Price of School Lunches in Modesto Increases

Price of School Lunches in Modesto Increases

Price of School Lunches in Modesto Increases

This California School District is taking its first school lunch program price increase in seven years. How is your district handling increased costs? Are lunches affordable to students who don’t meet the free lunch requirements?

Parents of Modesto city school kids will be paying more for school lunches after the school board was forced to increase the price of a school meal.

The Modesto City School District serves 23,000 school lunches everyday. Most are free to low income students, but nearly 7,000 lunches are paid by families who don’t qualify.

Lunches for earlier grades will go from $2 to $2.30. Upper grade students will also pay 30 cents more to $2.80 a lunch.

Willie Mae Dill has a 6-year-old son who qualifies for a free lunch. But she and some other parents are in for some belt tightening.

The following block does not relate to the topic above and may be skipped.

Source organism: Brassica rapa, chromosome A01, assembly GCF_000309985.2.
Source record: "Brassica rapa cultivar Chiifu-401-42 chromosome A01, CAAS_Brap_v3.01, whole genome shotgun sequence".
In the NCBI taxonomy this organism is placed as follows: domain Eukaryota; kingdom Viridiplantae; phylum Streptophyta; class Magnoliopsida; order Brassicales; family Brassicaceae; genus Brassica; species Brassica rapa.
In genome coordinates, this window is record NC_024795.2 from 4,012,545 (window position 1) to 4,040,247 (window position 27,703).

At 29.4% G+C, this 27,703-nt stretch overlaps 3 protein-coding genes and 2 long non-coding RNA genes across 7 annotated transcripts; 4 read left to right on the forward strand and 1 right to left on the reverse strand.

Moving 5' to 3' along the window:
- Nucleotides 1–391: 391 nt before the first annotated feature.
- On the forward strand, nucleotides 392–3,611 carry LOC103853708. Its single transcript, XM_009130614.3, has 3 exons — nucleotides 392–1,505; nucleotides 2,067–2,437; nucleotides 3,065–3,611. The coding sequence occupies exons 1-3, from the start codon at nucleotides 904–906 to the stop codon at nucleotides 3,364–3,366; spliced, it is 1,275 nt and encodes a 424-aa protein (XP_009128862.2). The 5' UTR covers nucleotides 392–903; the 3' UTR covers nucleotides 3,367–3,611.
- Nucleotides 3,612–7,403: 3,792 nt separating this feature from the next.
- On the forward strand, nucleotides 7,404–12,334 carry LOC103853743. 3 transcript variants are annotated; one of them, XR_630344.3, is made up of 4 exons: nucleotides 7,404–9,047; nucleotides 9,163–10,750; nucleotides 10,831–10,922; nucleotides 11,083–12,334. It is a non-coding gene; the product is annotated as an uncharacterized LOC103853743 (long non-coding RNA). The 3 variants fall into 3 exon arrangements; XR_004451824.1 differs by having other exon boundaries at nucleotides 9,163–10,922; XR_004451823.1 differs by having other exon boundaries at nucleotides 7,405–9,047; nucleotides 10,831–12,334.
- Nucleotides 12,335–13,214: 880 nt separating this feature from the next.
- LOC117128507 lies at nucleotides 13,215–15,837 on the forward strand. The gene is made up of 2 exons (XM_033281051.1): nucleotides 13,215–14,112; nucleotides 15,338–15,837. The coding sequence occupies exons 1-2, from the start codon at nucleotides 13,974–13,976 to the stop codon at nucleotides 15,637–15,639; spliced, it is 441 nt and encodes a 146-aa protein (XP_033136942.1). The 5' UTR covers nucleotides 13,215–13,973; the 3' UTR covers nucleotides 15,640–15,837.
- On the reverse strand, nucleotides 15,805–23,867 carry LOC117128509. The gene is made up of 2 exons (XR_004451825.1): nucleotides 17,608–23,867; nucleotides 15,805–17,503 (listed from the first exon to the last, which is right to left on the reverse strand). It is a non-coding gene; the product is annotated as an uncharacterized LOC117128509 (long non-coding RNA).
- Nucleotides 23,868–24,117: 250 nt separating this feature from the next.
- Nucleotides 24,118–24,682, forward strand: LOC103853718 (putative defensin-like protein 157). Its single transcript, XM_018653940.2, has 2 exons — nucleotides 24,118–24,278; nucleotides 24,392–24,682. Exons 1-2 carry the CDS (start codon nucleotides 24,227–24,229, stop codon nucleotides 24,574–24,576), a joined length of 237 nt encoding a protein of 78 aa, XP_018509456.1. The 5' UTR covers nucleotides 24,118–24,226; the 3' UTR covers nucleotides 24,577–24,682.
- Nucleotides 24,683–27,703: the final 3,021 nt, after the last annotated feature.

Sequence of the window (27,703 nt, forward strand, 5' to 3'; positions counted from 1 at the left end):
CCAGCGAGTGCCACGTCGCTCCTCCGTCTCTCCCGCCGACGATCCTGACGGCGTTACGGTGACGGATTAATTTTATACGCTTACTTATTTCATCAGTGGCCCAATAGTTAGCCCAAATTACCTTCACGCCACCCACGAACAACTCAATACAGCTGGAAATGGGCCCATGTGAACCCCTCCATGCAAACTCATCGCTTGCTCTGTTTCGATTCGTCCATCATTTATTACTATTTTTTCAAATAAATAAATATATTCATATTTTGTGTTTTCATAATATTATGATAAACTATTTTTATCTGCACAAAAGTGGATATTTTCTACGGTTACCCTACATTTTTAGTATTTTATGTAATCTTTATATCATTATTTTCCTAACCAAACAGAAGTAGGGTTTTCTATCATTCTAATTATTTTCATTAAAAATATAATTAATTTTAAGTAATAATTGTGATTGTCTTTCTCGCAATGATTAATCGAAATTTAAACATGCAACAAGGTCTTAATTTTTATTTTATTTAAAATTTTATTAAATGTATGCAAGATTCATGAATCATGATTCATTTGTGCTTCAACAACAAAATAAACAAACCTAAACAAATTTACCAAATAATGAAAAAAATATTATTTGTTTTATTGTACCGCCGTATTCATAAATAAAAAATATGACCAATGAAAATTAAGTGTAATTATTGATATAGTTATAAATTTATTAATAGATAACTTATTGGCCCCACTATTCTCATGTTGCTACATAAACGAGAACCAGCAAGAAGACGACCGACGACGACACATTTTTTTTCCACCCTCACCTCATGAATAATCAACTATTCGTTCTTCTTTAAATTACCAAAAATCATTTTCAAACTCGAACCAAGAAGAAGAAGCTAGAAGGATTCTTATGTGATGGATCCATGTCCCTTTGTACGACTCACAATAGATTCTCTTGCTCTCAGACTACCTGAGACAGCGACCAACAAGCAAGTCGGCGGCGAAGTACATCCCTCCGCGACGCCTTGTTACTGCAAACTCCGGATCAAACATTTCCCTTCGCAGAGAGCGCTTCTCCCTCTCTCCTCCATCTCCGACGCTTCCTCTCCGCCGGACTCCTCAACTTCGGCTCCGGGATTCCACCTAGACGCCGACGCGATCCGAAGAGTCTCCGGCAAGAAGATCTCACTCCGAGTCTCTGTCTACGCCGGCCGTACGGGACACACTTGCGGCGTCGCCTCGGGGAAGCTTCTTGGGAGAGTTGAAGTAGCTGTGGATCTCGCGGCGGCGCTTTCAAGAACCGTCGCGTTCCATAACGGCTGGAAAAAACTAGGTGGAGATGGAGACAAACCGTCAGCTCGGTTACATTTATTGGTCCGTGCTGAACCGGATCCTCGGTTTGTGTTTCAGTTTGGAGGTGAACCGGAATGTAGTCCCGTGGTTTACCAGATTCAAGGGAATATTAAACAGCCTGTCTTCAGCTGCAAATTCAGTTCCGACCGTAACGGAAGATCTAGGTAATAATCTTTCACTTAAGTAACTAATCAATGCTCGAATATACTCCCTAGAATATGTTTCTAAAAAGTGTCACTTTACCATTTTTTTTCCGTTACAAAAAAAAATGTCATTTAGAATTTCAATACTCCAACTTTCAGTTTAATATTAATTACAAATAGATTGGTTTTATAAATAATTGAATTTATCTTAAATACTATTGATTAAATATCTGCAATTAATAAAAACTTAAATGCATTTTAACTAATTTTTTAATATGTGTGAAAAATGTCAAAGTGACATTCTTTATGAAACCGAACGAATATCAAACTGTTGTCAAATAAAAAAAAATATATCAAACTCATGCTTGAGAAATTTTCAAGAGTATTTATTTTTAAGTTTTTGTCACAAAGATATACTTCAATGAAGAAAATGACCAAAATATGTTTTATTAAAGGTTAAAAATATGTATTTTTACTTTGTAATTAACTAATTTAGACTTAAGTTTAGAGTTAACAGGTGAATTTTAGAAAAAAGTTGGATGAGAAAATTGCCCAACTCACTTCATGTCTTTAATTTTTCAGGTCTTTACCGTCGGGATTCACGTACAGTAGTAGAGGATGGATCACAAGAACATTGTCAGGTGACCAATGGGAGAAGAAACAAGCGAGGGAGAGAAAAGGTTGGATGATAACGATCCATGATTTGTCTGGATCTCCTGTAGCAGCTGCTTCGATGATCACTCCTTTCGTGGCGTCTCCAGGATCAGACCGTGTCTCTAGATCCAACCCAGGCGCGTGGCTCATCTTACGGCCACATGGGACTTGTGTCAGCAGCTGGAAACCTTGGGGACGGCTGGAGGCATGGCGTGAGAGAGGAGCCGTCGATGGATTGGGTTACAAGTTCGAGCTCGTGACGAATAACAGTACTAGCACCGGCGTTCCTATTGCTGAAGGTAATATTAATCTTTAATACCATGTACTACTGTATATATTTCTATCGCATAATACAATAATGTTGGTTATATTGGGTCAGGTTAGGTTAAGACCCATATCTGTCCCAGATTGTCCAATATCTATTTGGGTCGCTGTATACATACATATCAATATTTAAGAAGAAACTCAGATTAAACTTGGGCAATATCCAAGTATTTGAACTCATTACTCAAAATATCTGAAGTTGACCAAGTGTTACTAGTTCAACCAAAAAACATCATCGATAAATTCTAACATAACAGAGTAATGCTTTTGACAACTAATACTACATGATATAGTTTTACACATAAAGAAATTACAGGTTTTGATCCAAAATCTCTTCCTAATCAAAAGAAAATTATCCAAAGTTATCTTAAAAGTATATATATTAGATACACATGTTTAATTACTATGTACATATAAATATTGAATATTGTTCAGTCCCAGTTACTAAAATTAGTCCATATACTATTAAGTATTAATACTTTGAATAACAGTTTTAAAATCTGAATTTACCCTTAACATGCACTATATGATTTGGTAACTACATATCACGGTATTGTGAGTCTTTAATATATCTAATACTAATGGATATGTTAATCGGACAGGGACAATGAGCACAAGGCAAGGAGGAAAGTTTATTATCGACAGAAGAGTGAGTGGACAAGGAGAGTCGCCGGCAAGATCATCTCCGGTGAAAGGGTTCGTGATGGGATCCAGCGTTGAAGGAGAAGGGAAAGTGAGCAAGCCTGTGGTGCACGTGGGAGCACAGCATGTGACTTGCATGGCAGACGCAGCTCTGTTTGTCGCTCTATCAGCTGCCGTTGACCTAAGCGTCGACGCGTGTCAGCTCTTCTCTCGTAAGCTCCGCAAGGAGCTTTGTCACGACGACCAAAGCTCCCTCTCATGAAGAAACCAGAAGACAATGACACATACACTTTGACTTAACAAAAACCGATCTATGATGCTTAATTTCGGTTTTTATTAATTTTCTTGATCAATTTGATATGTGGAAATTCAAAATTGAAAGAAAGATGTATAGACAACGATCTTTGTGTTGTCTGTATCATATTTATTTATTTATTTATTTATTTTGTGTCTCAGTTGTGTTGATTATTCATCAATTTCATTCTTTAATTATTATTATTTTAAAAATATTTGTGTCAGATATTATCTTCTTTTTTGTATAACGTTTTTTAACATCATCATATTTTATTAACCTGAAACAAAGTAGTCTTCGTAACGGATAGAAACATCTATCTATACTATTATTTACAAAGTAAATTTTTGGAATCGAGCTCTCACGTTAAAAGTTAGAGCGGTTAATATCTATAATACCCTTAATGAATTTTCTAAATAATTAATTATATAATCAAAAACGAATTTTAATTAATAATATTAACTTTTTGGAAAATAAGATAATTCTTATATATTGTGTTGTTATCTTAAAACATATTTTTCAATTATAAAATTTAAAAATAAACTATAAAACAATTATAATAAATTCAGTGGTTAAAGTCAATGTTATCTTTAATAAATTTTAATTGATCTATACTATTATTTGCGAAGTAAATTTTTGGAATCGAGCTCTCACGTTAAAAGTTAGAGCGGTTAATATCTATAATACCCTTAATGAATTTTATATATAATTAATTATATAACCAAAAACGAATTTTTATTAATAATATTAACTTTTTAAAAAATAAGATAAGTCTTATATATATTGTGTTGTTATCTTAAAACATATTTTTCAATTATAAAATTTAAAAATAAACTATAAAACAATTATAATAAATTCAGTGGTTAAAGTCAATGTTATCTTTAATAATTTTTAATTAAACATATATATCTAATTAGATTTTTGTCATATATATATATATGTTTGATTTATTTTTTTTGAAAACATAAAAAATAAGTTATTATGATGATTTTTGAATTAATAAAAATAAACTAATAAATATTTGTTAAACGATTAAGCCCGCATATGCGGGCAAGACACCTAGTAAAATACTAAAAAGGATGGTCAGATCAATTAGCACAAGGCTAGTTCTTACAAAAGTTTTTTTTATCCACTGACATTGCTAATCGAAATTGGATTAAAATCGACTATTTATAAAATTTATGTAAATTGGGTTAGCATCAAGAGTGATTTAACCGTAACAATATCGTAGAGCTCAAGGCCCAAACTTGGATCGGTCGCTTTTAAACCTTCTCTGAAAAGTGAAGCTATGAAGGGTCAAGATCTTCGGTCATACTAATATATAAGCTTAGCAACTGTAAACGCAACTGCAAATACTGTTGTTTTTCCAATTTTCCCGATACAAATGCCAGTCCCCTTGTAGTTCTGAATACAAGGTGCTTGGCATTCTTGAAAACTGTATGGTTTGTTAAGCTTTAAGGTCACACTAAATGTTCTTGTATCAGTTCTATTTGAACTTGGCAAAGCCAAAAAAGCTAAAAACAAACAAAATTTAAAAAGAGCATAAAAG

“They’ll be forced to try to maintain what they can afford and what they can’t afford,” said Dill.

If you do the math, the increase means the district will collect an extra $2,000 a day, minuscule amount when you’re talking about 23,000 lunches. But the school district says it didn’t have a choice.

“This isn’t something we decided to do on our own. It was a requirement by the USDA,” district spokesperson Becky Fortuna said.

Federal law requires that school districts at least break even on the cost of lunches because it doesn’t want money designated for the classroom to be diverted for meals. Until now, the district used its own formula to calculate the cost of lunches. But the USDA says that in many districts, the price paid by students who can afford it doesn’t make up for the cost of the lunch.

“We’re always sensitive to the needs of our families and we know that any increase in cost at any time is always difficult,” Fortuna said.

Fortuna said even though they were forced to increase the cost of lunch for 7,000 students, 18,000 kids will still qualify for a free lunch or reduced cost lunch based on income.

“Many of our school sites where 100 percent of our students qualify for free or reduced lunches, this is something we’re able to provide for many of our families,” Fortuna said.

The increase is softened by the realization that this is the first increase in lunch cost in seven years.

“It’s still going to be a hardship, but it’s fair,” Dill said.
Source: Fox News:

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